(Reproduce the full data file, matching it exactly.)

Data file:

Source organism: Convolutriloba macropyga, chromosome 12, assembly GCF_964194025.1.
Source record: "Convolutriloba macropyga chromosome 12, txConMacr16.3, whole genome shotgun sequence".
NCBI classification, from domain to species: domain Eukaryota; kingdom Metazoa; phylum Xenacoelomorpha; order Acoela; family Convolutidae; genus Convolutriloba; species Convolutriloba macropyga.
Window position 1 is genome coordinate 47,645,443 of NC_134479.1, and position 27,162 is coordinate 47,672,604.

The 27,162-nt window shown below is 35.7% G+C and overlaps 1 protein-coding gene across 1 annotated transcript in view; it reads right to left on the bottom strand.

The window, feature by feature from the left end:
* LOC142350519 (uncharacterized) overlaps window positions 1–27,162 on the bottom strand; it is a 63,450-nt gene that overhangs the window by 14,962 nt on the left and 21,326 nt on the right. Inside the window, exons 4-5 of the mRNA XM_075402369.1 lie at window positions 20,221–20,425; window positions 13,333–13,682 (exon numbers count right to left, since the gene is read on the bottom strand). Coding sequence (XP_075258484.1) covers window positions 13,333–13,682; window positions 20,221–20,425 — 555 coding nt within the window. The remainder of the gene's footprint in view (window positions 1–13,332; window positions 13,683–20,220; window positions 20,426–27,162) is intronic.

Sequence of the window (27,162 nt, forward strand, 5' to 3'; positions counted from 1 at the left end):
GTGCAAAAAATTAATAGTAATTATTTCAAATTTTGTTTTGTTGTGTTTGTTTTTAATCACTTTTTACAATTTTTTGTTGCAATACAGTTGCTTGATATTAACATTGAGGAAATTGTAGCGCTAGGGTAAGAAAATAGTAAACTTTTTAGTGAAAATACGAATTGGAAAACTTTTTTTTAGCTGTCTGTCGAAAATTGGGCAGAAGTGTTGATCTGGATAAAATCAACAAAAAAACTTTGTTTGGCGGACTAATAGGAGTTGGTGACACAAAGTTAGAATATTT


Source organism: Convolutriloba macropyga, chromosome 12, assembly GCF_964194025.1.
Source record: "Convolutriloba macropyga chromosome 12, txConMacr16.3, whole genome shotgun sequence".
NCBI classification, from domain to species: domain Eukaryota; kingdom Metazoa; phylum Xenacoelomorpha; order Acoela; family Convolutidae; genus Convolutriloba; species Convolutriloba macropyga.
Window position 1 is genome coordinate 47,645,443 of NC_134479.1, and position 27,162 is coordinate 47,672,604.

The 27,162-nt window shown below is 35.7% G+C and overlaps 1 protein-coding gene across 1 annotated transcript in view; it reads right to left on the bottom strand.

The window, feature by feature from the left end:
* LOC142350519 (uncharacterized) overlaps window positions 1–27,162 on the bottom strand; it is a 63,450-nt gene that overhangs the window by 14,962 nt on the left and 21,326 nt on the right. Inside the window, exons 4-5 of the mRNA XM_075402369.1 lie at window positions 20,221–20,425; window positions 13,333–13,682 (exon numbers count right to left, since the gene is read on the bottom strand). Coding sequence (XP_075258484.1) covers window positions 13,333–13,682; window positions 20,221–20,425 — 555 coding nt within the window. The remainder of the gene's footprint in view (window positions 1–13,332; window positions 13,683–20,220; window positions 20,426–27,162) is intronic.

Sequence of the window (27,162 nt, forward strand, 5' to 3'; positions counted from 1 at the left end):
GTGCAAAAAATTAATAGTAATTATTTCAAATTTTGTTTTGTTGTGTTTGTTTTTAATCACTTTTTACAATTTTTTGTTGCAATACAGTTGCTTGATATTAACATTGAGGAAATTGTAGCGCTAGGGTAAGAAAATAGTAAACTTTTTAGTGAAAATACGAATTGGAAAACTTTTTTTTAGCTGTCTGTCGAAAATTGGGCAGAAGTGTTGATCTGGATAAAATCAACAAAAAAACTTTGTTTGGCGGACTAATAGGAGTTGGTGACACAAAGTTAGAATATTT